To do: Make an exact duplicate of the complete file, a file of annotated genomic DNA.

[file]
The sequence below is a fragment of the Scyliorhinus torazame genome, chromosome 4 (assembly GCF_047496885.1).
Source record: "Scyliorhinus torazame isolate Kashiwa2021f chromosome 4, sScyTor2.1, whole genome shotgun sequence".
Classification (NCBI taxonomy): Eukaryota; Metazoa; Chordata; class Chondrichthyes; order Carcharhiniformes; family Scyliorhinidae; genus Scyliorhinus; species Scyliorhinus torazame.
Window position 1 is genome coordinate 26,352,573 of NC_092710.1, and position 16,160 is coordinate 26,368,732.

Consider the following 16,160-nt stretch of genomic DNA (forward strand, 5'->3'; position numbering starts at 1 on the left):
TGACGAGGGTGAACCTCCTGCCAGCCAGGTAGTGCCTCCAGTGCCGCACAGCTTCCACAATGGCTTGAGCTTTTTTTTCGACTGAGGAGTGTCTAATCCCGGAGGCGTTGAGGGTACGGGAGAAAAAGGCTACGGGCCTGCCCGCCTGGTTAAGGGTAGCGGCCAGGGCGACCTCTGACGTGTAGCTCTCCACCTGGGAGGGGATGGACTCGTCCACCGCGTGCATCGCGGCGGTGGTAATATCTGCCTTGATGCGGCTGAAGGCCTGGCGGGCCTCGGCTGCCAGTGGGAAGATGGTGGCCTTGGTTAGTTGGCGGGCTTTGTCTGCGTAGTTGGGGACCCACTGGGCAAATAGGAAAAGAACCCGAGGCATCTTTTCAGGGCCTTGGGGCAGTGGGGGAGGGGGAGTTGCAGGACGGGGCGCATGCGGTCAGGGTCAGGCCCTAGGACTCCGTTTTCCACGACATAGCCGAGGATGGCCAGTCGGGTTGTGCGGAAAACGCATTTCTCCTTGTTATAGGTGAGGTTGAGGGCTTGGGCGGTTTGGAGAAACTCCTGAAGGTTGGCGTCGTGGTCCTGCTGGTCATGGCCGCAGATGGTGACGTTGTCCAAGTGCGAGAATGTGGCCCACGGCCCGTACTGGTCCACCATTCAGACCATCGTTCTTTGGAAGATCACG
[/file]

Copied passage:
The sequence below is a fragment of the Scyliorhinus torazame genome, chromosome 4 (assembly GCF_047496885.1).
Source record: "Scyliorhinus torazame isolate Kashiwa2021f chromosome 4, sScyTor2.1, whole genome shotgun sequence".
Classification (NCBI taxonomy): Eukaryota; Metazoa; Chordata; class Chondrichthyes; order Carcharhiniformes; family Scyliorhinidae; genus Scyliorhinus; species Scyliorhinus torazame.
Window position 1 is genome coordinate 26,352,573 of NC_092710.1, and position 16,160 is coordinate 26,368,732.

Consider the following 16,160-nt stretch of genomic DNA (forward strand, 5'->3'; position numbering starts at 1 on the left):
TGACGAGGGTGAACCTCCTGCCAGCCAGGTAGTGCCTCCAGTGCCGCACAGCTTCCACAATGGCTTGAGCTTTTTTTTCGACTGAGGAGTGTCTAATCCCGGAGGCGTTGAGGGTACGGGAGAAAAAGGCTACGGGCCTGCCCGCCTGGTTAAGGGTAGCGGCCAGGGCGACCTCTGACGTGTAGCTCTCCACCTGGGAGGGGATGGACTCGTCCACCGCGTGCATCGCGGCGGTGGTAATATCTGCCTTGATGCGGCTGAAGGCCTGGCGGGCCTCGGCTGCCAGTGGGAAGATGGTGGCCTTGGTTAGTTGGCGGGCTTTGTCTGCGTAGTTGGGGACCCACTGGGCAAATAGGAAAAGAACCCGAGGCATCTTTTCAGGGCCTTGGGGCAGTGGGGGAGGGGGAGTTGCAGGACGGGGCGCATGCGGTCAGGGTCAGGCCCTAGGACTCCGTTTTCCACGACATAGCCGAGGATGGCCAGTCGGGTTGTGCGGAAAACGCATTTCTCCTTGTTATAGGTGAGGTTGAGGGCTTGGGCGGTTTGGAGAAACTCCTGAAGGTTGGCGTCGTGGTCCTGCTGGTCATGGCCGCAGATGGTGACGTTGTCCAAGTGCGAGAATGTGGCCCACGGCCCGTACTGGTCCACCATTCAGACCATCGTTCTTTGGAAGATCACG